For firms that need to process data as well as protect it, the Payment Card Industry Data Security Standards (PCI DSS) are known worldwide as obligatory set of policies and procedures for data protection related to credit, debit, and cash-card transactions.
PCI DSS mandates that companies maintain a secure network in which transactions can be conducted. Practically, this means that firms must provide adequate firewalls and encryption to prevent eavesdropping and hacking attacks.
Additionally, PCI DSS requires that “access to system information and operations should be restricted and controlled,” and that “networks must be constantly monitored and regularly tested,” among other requirements.
Tal Ron, Drihem & Co., Law Firm Believe that PCI DSS is the Key to GDPR Compliance
Throughout their experience, Tal Ron and Stephanie Attias have seen that both PCI DSS and the GDPR aim to ensure that companies secure their customers and users’ personal data. The main difference between the two is that PCI DSS establishes a set of controls to keep the cardholder’s data secure, while the GDPR focuses on securing European residents’ personal data.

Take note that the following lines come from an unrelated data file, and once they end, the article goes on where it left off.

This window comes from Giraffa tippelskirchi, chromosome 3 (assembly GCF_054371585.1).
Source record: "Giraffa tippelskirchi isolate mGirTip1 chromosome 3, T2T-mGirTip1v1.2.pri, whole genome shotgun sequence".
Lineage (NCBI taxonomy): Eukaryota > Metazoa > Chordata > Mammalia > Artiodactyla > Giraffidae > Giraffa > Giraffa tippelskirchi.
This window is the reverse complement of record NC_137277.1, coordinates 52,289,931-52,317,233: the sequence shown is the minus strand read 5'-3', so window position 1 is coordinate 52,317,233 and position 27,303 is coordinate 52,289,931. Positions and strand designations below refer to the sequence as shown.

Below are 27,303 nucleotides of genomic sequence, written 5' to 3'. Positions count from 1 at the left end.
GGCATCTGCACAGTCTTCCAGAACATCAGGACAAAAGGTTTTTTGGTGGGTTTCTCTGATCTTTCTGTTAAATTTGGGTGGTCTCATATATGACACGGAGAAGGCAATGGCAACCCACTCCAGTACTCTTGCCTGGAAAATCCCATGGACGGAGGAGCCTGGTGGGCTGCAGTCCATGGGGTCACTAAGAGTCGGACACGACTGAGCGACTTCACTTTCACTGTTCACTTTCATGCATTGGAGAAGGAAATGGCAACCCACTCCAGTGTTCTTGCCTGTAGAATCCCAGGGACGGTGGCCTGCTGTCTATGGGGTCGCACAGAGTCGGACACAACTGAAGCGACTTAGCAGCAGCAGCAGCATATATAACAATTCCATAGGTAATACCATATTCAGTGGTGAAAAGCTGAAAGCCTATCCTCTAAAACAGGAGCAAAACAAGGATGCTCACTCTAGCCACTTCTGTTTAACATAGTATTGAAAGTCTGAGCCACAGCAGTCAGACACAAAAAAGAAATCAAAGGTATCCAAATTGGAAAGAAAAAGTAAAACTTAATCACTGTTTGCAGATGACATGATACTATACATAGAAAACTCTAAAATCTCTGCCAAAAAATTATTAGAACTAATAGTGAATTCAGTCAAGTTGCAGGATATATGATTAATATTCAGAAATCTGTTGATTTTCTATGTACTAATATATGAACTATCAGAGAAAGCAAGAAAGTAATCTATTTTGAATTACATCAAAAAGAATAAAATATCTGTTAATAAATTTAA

However, according to Tal and Stephanie PCI DSS can be seen as a tool to achieve part of GDPR compliance. Indeed, Article 25 of the GDPR relates to data protection by design and default, and states that logs must be kept for processing operations so that any access can be monitored and reviewed in case any unauthorised access or action takes place.
This requirement matches the PCI DSS requirement 10.6.1, which mandates a daily review of security events and logs to ensure the cardholder’s data is appropriately controlled.
Therefore, according to Tal and Stephanie, by being PCI DSS compliant your company will already have part of the required technology and procedures in place to secure personal data. This will give you a significant advantage on implementing the data security controls required by GDPR and you will be able to use such a framework when implementing GDPR measures.
By all means, in order to make sure that you are developing a strategic approach to GDPR compliance, it is crucial for your company to obtain appropriate legal advice and partner with an organization that can help you address GDPR requirements via custom-made services.
Utilizing a service that upholds the PCI DSS standards will ensure that a company’s operations are GDPR compliant. One of the GDPR-compliant data security solutions that use PCi DSS practises is Leads Protection Systems (LPS), powered by payment technology provider Payneteasy. LPS’s platform is based on PCI DSS, and utilizes specialized firewalls to meet a diverse set of data security needs.